Dirt Track Invite Recap
The track and field teams of Conant, ConVal and Mascenic, along with competitors from Boynton, Jaffrey Rindge and South Meadow, threw down for local bragging rights at the Jim Landry Oval at the Mascenic Sports Complex. Competing with these local teams were also the teams from Hinsdale, Bishop Brady and Derryfield School. ConVal would come out on top with the most points score on both the men’s and women’s sides, but through the more than 69 different contested heats and flights, it would be easy to see that everyone came out a winner.
First of all, the Mascenic home meet had some uncharacteristic good luck on a warm, sunny day with enough wind to keep the late season black flies at bay. Usually held in wet conditions, this meet made it easy to relax and take in the events of the day without huddling under a tent hoping for your event to get canceled.
Things got off early, before the meet beginning with the 4×1600 meter race pitting the distance squads from Mascenic, Conant and ConVal against each other. Dakota Somero got things rolling for Mascenic, opening up a gap by the handoff that Mascenic would not give up. The winning time of 20 minutes, 53 seconds wouldn’t break any records but the early morning winds would keep the times in the distance races a little slow. “The wind on the back straight was punishing,” remarked Somero, “You practically came to a stand still.” While the strong early morning winds did abate as the day went on, athletes forged on full steam ahead.
Next up was Valhalla’s Citizen’s Mile, free and open to the public. A number of the coaches also took part in the race and a battle at the front developed between ConVal coach Lance Flamino and JR resident Chris Bernier with Flamino overtaking Bernier in the last 200 meters to win in 5 minutes, 5 seconds to Bernier’s 5 minutes, 10 seconds. Third went to Derryfield’s James Porter, fourth to CV’s Curt Martens, fifth to Boynton’s Nick Hill and sixth to Conant’s Avery Fuentes. Valhalla had its own presence in the race with local youth runners Reino Crawford and Avery Cormier competing as well. “I was so nervous,” said Cormier, who at 6 was the youngest competitor on the day.
Many coaches use the Mascenic meet as an opportunity to try different events or take the opportunity to explore events they may have tried once before. This was evident in the first official event of the meet when 22 heats of the 100 meter dash took place. Also noticeable was the absence of some athletes in their marquee events, but their names recognizable in the results other places. For instance, the distance duo of Claire Veverka and Rachel Hurley show up in the discus, shot put and javelin, along with two of D3’s best in class in the Banish sisters participated in the 3200 meter event. Mascenic’s DJ Turner competed against his brother Gabe, in the javelin. The first time throwing for DJ and only the second time for Gabe. “He threw better than me,” reflects the older Turner, “but he’s the thrower in the family. I think I’ll stick to running.”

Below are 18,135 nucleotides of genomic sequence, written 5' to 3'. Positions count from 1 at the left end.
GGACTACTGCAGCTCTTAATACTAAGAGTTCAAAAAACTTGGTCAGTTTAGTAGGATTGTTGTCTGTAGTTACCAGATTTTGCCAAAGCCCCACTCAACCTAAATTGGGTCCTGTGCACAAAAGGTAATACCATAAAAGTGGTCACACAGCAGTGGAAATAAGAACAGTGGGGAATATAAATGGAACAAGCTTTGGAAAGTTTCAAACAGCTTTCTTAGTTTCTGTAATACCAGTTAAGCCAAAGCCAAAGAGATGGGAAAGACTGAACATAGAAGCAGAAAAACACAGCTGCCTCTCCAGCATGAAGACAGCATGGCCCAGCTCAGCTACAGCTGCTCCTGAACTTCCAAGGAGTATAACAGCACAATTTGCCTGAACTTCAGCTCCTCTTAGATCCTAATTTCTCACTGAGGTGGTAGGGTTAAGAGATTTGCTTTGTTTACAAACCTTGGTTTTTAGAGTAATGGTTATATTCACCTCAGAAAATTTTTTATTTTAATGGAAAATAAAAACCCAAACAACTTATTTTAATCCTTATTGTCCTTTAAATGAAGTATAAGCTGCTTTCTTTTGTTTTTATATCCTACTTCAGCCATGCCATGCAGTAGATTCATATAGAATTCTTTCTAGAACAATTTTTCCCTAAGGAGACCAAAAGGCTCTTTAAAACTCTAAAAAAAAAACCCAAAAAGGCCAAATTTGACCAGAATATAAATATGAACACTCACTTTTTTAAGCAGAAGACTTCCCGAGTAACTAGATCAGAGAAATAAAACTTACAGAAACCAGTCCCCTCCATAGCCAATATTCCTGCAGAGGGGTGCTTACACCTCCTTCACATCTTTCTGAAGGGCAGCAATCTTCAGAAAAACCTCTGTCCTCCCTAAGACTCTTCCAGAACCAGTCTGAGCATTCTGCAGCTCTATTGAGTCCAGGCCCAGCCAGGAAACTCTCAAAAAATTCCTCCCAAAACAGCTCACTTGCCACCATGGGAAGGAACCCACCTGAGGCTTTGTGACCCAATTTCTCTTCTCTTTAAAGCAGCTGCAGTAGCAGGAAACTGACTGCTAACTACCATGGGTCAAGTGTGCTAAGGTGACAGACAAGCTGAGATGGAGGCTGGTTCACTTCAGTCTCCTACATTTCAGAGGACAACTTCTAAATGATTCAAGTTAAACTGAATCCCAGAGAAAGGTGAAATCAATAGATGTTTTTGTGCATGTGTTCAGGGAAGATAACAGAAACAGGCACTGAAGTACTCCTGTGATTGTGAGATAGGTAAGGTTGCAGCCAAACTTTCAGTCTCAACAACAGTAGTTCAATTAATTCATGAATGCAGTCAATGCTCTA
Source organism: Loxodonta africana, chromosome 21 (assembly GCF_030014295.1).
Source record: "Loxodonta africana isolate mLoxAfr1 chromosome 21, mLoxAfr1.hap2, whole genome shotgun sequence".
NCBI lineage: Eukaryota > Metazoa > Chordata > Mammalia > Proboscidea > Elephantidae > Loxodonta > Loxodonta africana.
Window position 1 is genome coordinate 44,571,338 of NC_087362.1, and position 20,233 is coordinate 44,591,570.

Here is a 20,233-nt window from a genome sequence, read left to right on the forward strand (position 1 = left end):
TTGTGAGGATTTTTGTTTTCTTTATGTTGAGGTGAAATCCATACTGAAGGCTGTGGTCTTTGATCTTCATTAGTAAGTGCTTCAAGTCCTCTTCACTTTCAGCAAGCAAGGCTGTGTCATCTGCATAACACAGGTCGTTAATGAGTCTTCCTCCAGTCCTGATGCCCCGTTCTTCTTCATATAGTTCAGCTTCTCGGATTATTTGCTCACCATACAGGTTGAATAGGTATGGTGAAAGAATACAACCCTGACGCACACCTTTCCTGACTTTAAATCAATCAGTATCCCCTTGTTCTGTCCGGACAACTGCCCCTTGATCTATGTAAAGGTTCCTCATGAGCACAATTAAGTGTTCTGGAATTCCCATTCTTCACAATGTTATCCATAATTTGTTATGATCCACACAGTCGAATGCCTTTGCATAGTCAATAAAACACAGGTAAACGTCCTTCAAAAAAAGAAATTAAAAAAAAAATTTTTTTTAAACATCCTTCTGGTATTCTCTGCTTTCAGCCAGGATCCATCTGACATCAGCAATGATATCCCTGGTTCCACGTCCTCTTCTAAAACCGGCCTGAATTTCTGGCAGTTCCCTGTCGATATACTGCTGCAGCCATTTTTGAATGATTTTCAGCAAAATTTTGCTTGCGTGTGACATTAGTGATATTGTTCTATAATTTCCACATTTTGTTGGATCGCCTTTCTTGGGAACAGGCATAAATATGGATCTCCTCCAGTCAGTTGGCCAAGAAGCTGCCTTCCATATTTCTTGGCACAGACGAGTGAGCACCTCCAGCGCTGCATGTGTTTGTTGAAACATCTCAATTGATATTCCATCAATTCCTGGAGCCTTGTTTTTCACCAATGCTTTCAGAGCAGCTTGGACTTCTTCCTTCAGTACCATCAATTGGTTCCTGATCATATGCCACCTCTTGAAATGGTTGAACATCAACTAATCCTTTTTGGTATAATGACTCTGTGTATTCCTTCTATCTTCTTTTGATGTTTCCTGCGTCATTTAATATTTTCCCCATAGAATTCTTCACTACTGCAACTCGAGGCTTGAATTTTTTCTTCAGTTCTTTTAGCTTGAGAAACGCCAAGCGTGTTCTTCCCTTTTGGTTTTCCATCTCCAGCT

While its likely no one is going to run their fastest time on the last remaining dirt track in use for high school track, the competition is there and the racing is still as compelling to watch. “This is my first year running track. I’ve got some of the best distance kids in the state on my team. I entered the 3200 to get a feel for it, before I stepped up to race it. I started out at tempo pace but felt good and found myself competing for the win,” said Robert McLain, Mascenic’s #6 man on the depth charts from the 2017 State Champion cross country team. “I was real happy with my race and surprised to come away with a win.”
Another twist in the Mascenic lineup is the addition of some relay events not seen in high school or middle school competition. While it’s not uncommon to see the DMR (distance medley relay) and the SMR (spring medley relay) in collegiate competition, it’s pretty rare throughout the state. “Our facility is a bit unconventional in this day and age,” remarks Mike Smith, Mascenic’s head track and cross country coach and the meet director as well. “We started doing the 4×200 meter relay in place of the 300 hurdles seeing as the track isn’t marked for it. We wanted there to be a similar break in the schedule for the competing athletes. Each year since it seems we’ve added to our relay offerings. It allows the kids to do something different and works real well for the smaller schools who might not be able to put together 4 athletes that can specialize in the usual relay distances. And it’s fun.”
And fun is definitely what this meet is about. Coaches and athletes alike remarked throughout the day how much they enjoyed the nature of the meet. “This is my favorite meet,” stated CV distance great Evan Coyne, as he cheered on his teammates in the 100 meter dash, after having just completed it. “It’s so much fun.”